Why Sizzler, Applebee's and Taco Bell Are Jumping on the Food Truck Bandwagon | Adweek Why Sizzler, Applebee's and Taco Bell Are Jumping on the Food Truck Bandwagon | Adweek
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Sizzler Has a Food Truck. Sorry, Hipsters

How a hot local trend became a marketing vehicle for national chains
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To die-hard fans, “corporate food truck” may be an oxymoron along the lines of “caffeine-free energy drink” or “eco-friendly SUV.” Food trucks are in vogue precisely because they are an antidote to corporate chains, with their dull, processed and, more often than not, unhealthy eats. Food trucks became hot by offering fresh, artisanal and sometimes daring fare in limited quantities at select locations—status dining for foodie elites on a Groupon budget.

And yet, given its explosive popularity and intrinsic marketing value, one could hardly expect the food truck to stay trapped in such a narrowly circumscribed paradigm.

“Food trucks are like having a roaming billboard in whatever city you’re in,” says Dennis Suh, operations director of Mobi Munch, a Los Angeles-based company that leases and sells custom-configured food trucks. And these aren’t merely billboards but highly interactive ones, dispensing comestibles, aggregating customers and enlisting target audiences in their sales pitches.

To that end, Twitter has, of course, been a key partner of food trucks, as NBC demonstrated at SXSW with its “Munchie Mobile” promotion. Long before Ann Curry’s dis-astrous heave-ho came to dominate headlines and blogs, the network managed to get tongues in Austin, Texas, wagging about Today—a not inconsiderable feat considering this is a half-century-old, gray-viewer-skewing network television program we’re talking about, being hawked at a gathering devoted to uncovering the next Pinterest.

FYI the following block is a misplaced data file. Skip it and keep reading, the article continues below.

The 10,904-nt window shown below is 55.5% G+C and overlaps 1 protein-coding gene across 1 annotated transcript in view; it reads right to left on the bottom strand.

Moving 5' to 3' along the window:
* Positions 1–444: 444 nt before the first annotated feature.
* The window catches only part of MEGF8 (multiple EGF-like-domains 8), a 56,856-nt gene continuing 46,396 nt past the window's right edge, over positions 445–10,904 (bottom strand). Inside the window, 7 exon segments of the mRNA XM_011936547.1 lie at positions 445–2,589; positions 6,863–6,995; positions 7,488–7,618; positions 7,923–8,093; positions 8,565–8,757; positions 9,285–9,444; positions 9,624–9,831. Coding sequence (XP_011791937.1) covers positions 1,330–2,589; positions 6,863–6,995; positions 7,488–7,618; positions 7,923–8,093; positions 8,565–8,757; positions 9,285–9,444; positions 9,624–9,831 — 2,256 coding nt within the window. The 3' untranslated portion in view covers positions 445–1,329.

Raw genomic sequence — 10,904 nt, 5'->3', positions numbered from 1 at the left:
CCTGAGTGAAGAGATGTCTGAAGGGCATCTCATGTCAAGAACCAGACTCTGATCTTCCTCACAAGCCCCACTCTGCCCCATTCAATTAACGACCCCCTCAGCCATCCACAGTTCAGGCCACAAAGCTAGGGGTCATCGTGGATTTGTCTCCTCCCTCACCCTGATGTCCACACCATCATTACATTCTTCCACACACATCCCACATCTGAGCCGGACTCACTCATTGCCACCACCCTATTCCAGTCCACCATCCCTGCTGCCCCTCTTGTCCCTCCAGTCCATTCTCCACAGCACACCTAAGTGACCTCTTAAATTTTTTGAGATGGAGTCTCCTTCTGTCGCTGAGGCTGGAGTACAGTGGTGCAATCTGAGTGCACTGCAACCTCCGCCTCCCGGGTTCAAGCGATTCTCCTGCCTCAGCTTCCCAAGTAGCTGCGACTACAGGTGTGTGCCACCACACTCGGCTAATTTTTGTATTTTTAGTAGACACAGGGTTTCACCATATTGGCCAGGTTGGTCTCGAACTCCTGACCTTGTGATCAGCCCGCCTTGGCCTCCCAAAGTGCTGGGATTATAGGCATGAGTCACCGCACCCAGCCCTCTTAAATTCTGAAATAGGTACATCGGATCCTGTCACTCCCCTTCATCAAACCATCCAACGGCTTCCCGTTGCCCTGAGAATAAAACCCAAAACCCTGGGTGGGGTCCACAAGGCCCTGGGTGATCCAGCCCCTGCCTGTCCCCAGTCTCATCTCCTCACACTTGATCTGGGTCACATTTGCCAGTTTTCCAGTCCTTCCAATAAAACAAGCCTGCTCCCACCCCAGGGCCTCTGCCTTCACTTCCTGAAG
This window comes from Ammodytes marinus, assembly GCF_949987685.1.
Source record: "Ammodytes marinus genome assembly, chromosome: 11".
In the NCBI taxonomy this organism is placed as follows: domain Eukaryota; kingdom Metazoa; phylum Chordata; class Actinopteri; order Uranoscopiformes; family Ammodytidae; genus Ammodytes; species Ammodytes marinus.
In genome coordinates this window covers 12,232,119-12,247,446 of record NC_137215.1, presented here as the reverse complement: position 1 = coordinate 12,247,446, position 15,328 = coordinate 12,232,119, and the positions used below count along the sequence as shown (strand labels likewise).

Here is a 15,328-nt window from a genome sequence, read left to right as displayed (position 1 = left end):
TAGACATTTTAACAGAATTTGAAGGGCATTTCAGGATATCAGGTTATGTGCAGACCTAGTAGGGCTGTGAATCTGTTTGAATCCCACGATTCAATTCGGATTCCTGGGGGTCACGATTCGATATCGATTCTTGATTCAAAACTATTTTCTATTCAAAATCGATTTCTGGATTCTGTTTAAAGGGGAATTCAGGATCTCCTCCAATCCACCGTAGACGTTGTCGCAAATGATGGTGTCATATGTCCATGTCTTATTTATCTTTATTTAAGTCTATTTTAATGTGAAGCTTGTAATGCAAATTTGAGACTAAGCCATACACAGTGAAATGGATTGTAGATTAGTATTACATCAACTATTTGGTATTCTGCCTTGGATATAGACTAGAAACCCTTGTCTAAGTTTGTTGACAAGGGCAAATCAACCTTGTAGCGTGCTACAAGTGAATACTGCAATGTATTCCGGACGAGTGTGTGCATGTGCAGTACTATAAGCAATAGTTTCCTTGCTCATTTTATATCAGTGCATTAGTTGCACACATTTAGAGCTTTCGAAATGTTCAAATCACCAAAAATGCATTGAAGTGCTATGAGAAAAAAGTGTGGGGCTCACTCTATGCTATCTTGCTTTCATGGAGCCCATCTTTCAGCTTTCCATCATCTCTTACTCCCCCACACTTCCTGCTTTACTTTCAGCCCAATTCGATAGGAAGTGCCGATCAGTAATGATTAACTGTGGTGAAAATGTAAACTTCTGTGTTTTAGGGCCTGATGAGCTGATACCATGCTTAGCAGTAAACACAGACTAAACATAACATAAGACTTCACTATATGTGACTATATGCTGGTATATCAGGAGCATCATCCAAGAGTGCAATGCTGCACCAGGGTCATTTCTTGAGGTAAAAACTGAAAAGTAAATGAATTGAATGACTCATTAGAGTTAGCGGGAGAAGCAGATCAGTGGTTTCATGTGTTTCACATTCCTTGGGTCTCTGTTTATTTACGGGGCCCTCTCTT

The secret formula: hot breakfast first thing in the morning for all those bleary-eyed influencers and their followers.

The network served some 10,000 compulsively self-documenting media professionals more than 2,500 free “breakfast bombs” and 45 pounds of bacon jam over the course of four days, urging them to publicize it via Twitter, Foursquare, Instagram and outlets such as USA Today and NPR at a time when the eyes of media, tech and entertainment were on Texas. The result: 6.2 million impressions via Twitter alone, according to Jen Brown, digital director of the Today show.

Aside from such promotional one-offs, it is national chains suddenly getting in the game that is reshaping food truck mania.

It has been a learning process.

When Sizzler rolled out its truck last year, executives at the 54-year-old steakhouse chain felt that one way they could stand out from all the culinary upstarts hustling kimchi quesadillas on the streets of Los Angeles was to emphasize service. While well-meaning, it also served as evidence that the suits did not necessarily appreciate what had spawned the food truck rage to begin with.

“We’d see all these long lines at food trucks and talk about how we could capitalize on that by getting our food out in a few minutes without compromising quality,” says Chris Rahder, who focuses on nontraditional business development for the chain.

But while reducing average waiting times is the holy grail in the world of fast-casual and quick-service restaurants, in the trendy world of food trucks, Rahder would come to realize, slow service is a feature, not a flaw. Indeed, a long line suggests that whatever menu items are for sale are not only in great demand, but also worth waiting for.

“At these food truck festivals, that’s what people look for—the trucks with the longest lines,” Rahder explains. “So you’ve got [operators] purposely slowing down just to create that line. It’s a game.” (In Forbes, Olmsted saved special vitriol for the festivals. “When grouped together in lots ... food trucks become an outdoor version of a long-standing American culinary tradition: the shopping mall food court, and nothing more,” he griped.)

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